Not invented here

Columns - Game Plan

June 7, 2016

Do you know the acronym NIH? It stands for “not invented here.” Those who manage their teams and organizations with disdain for anything not invented here – or worse, not invented by them personally – risk stifling innovation and growth. Many who ascribe to the NIH philosophy defend their stubbornness with the attitude that no one knows their business, their members and their customers as well as they do. Maybe not, but let’s open our minds for a few minutes and see what we can learn from some people who have never run a golf course or been responsible for 150 acres of turf.

Friedman: CQ + PQ > IQ. Superior intelligence often will tip the scales in your favor. But Tom Friedman, the bestselling author of “The World is Flat,” argues that IQ is less important than the combination of Curiosity Quotient (CQ) and Passion Quotient (PQ). Friedman encourages us to “always be in beta-test mode.” Being flexible to try new things and being curious keeps your mind fresh and active. It helps you be more observant. It opens new worlds and possibilities. It keeps you young and your ideas fresh. And, it makes your life more interesting. Do you bring real passion to your job on a daily basis, and are you transferring that passion to others on your team? If you’re not, you owe it to yourself, your staff and your facility to find something that will ignite the fire in your belly. Life is too short to try to try to fake sincerity or passion.

Gladwell: Put in the Time. Author Malcolm Gladwell introduced the “Rule of 10,000 Hours,” which posits that mastery of one’s chosen field requires a commitment of at least 10,000 hours of diligent and repetitive practice. One achieves mastery when one merges tireless practice and repetition with the lessons learned from failure and near-misses. Want to be masterful in your job? Put in the time. Do the work. And don’t be afraid to fail.

Old Masters: Be accountable. Highly skilled European artists painting before 1800 are known as the “Old Masters.” Michelangelo, Rubens, Gainsborough and others of that period were happy to sign their work product and acknowledge responsibility for what they produced. In a highly unaccountable world, those who take responsibility for what they produce – and fail to produce – are distinctive. Demonstrate your passion for your facility and profession in the finished quality of your work. Embrace the privilege of being accountable in a manner similar to the old masters and your club will be better for it.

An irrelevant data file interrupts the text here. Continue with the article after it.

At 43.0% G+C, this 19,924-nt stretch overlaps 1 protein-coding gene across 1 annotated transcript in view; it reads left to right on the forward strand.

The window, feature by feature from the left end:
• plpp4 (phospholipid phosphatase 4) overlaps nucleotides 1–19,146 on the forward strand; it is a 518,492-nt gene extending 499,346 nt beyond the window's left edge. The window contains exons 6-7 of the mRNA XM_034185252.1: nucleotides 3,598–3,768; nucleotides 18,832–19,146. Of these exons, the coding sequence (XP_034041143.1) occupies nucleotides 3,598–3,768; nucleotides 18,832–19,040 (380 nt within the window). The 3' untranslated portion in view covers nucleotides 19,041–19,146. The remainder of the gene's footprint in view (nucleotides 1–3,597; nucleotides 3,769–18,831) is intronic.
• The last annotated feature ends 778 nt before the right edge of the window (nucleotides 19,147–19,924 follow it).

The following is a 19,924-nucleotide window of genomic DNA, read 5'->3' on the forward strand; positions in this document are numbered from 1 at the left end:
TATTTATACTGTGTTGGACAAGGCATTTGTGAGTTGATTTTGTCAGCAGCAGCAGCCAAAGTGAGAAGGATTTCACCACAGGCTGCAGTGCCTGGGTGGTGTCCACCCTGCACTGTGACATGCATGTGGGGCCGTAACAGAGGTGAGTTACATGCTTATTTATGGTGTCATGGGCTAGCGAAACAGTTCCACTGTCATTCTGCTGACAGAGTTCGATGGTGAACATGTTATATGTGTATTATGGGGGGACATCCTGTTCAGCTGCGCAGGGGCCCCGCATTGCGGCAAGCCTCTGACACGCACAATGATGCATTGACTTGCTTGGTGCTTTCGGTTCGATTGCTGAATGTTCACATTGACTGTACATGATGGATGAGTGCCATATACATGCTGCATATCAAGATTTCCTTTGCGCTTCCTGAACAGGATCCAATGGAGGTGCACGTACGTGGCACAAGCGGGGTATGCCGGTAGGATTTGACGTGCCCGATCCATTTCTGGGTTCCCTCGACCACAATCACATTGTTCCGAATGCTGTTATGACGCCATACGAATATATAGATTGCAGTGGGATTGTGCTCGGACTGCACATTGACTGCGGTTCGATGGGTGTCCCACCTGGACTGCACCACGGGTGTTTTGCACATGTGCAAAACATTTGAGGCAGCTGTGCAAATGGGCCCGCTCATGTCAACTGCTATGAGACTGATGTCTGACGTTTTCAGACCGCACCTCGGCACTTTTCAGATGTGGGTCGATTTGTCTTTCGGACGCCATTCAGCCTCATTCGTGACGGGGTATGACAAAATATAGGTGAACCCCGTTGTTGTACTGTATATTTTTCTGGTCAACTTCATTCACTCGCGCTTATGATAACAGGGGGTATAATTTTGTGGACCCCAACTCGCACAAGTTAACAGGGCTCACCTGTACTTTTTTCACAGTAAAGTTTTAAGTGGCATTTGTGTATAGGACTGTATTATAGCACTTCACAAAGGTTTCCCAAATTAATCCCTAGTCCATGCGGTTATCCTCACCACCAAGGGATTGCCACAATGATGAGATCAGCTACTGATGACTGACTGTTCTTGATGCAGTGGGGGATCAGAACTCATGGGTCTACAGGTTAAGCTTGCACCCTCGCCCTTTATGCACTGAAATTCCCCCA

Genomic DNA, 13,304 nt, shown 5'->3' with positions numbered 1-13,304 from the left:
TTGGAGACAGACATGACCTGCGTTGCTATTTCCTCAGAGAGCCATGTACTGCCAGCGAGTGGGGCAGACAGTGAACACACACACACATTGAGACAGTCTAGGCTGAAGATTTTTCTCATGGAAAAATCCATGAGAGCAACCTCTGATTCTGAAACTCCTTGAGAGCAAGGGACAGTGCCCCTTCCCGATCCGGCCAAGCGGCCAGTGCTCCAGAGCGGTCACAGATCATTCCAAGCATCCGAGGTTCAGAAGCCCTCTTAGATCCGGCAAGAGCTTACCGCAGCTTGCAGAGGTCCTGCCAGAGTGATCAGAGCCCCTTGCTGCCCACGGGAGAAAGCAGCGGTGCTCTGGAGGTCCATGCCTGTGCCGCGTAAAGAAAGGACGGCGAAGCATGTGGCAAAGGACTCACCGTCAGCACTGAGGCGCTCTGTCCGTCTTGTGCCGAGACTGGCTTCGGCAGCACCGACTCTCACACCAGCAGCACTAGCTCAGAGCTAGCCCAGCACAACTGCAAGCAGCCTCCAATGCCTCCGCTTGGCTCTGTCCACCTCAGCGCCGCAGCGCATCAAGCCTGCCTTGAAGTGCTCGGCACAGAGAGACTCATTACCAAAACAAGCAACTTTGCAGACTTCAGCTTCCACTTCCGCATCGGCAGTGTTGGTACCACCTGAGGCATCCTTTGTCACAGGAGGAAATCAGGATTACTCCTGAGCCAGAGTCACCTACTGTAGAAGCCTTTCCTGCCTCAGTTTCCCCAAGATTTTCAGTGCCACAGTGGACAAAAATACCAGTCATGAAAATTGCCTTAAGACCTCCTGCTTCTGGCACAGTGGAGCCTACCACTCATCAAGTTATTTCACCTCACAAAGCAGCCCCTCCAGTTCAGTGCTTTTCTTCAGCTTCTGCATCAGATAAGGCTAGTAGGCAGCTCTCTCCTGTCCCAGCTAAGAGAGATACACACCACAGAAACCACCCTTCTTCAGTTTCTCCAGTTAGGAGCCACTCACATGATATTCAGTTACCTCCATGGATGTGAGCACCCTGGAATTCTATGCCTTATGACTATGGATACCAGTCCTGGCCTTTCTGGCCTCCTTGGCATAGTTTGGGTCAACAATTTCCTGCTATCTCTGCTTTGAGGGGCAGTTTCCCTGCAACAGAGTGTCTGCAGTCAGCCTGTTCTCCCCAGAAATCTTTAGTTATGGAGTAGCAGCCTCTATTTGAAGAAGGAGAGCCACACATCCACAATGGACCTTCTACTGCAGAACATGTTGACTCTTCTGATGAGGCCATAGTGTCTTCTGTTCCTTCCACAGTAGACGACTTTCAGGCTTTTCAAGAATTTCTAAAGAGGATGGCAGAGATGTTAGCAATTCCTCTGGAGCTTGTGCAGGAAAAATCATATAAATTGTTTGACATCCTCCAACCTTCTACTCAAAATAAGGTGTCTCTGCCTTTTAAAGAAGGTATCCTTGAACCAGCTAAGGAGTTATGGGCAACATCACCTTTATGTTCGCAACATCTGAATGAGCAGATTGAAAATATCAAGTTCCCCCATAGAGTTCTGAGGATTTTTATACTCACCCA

Al and Laura Reis: Own it. In their book “The 22 Immutable Laws of Branding,” marketing gurus Al and Laura Reis define a brand as the small piece of real estate that companies own in the minds of their customers and consumers. In your world, maybe it’s the quality of your greens, the professionalism of your staff or the thickness of your steaks. Whatever it is, if you truly own it, if no other competitor can honestly claim the same degree of excellence, this is your competitive advantage. It must be guarded, nurtured and protected at all costs.

Ken Blanchard and Sheldon Bowles: Deliver the unexpected. In their thought-provoking 1993 parable called “Raving Fans: A Revolutionary Approach to Customer Service,” authors Ken Blanchard and Sheldon Bowles told of an age-old and trusty bit of advice: Give people more than they bargained for and they will sing your praises. They called it the “plus one percent” factor. You can call it a baker’s-dozen or lagniappe, as they say in Louisiana. By whatever name, receiving unexpected value is a sure way to create raving fans. Unexpected value is also guaranteed way for staff to win the appreciation and gratitude of those they serve. When they do, just watch as their PQ (passion quotient) soars. Employees desire a higher purpose than simply executing job functions. They want to know that they provided happiness and purpose through their efforts. Doing more gives more to all involved. The challenges inherent in managing a successful golf operation in today’s economy, where consumers wield ever-increasing expectations, are too complex for any one person to have all of the right answers. NIH is an acronym and a philosophy that has no place in today’s world. Embrace the wisdom and experience of others, and you’ll find your SQ (success quotient) reaching new heights. GCI

Henry DeLozier is a principal in the Global Golf Advisors consultancy. DeLozier joined Global Golf Advisors in 2008 after nine years as the vice president of golf for Pulte Homes. He is a past president of the National Golf Course Owners Association’s board of directors and serves on the PGA of America’s Employers Advisory Council.